floppy drive problem

William Palfreman william at palfreman.com
Mon Apr 21 12:04:25 PDT 2003

On Mon, 21 Apr 2003, Chris Pockele wrote:

> Hello,
> I've got a 486 laptop running a FreeBSD 4.7-STABLE snapshot from
> February 4th.  Unfortunately its floppy drive is acting weird under FreeBSD:
> nomad# mount -t msdos /dev/fd0a /mnt
> fd0c: hard error reading fsbn 0 of 0-3 (ST0 40<abnrml> ST1 10<data_overrun> ST2
> 0 cyl 0 hd 0 sec 1)
> msdos: /dev/fd0a: Input/output error

Given the apparent age of the drive, I'd say it was probably faulty.
If you are lucky you just have a faulty floppy disk, and the drive is
ok.  Maybe.

> nomad# dd if=/dev/fd0a /mnt
> dd: unknown operand /mnt

Incorrect use of dd.

> nomad# dd if=/dev/fd0a of=/dev/null
> fd0c: hard error reading fsbn 0 (ST0 40<abnrml> ST1 10<data_overrun> ST2 0 cyl 0
>  hd 0 sec 1)
> dd: /dev/fd0a: Input/output error
> 0+0 records in
> 0+0 records out
> 0 bytes transferred in 7.328928 secs (0 bytes/sec)

Correct use of dd, but the disk or drive still looks faulty.

> When I boot with an OpenBSD boot disk and try the same, it shows
> similar error messages.

Probably a very similar driver.

> This is with various disks which are readable on other machine, and
> even on the same machine under dos/windows, so I presume the drive is
> not broken.

In human years, a 486 is in its early 80s.  Hardware failure for moving
parts is not just a possibility, its a assumption that has to be proved
wrong.  Windows, especially DOS derived versions like 95 or 98, are more
tolerant of faulty hardware than Unixes.  Probably you would find in
use that "Windows seems to screw disks up now and then".  A Unix would
test for more reading and writing faults, and coming across a problem
that windows would miss, would consider the drive to be faulty and
probably refuse to use it.

> There must be some kind of incompatibility between the drive or
> controller and the FreeBSD driver. It works under Linux, although the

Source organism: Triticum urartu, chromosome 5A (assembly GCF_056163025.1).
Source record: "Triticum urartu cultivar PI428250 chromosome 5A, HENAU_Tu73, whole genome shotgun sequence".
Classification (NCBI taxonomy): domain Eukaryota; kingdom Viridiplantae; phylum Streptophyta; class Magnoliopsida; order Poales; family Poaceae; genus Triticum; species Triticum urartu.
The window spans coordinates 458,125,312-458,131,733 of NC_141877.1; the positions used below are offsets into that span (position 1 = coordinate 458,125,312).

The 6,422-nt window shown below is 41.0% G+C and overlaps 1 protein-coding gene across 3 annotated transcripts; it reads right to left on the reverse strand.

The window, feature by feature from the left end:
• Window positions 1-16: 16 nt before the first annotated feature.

> Linux kernel prints some messages about timeouts and unexpected
> interrupts.

Yup, because its faulty.  Linux must just be slightly more failure
tolerant in that respect.  It's noticed the same hardware failure, but
it is prepared to give it a go anyway, complaining.

The main reason for this is only because it uses its own floppy driver
(not a BSD one) that behaves in a slightly different way in cases of
serious error.  It does not imply incompatibility.

> I attached a FreeBSD dmesg (custom kernel - same happens with the
> GENERIC one), and the dmesg from tomsrtbt (a one-floppy Linux
> distribution which loads a ramdisk image from floppy - you can see the
> messages when it starts reading that).
> Does anyone have an idea about how to start debugging or fixing this?

Try with a known good floppy disk, then try cleaning the heads of the
drive unit, or better, stripping the drive down and pulling all the
fluff out too, then try replacing the drive itself, and if you can't
replace it (likely), most of the time move files over the network
(preferably PCMCIA 10Mbit Ethernet, but over parallel or serial TCP/IP
if Ethernet is impossible (broken slot perhaps) if you don't just chuck
it out - and attach the disk to another machine for OS installs, if you
can't go down the bootable CDROM route.  I have seen people use a
converter to attach a laptop IDE disk to a full sized PC controller

W. Palfreman. 			I'm looking for a job. Read my CV at:
Tel: 0771 355 0354		www.palfreman.com/william/cv-wfp2.html

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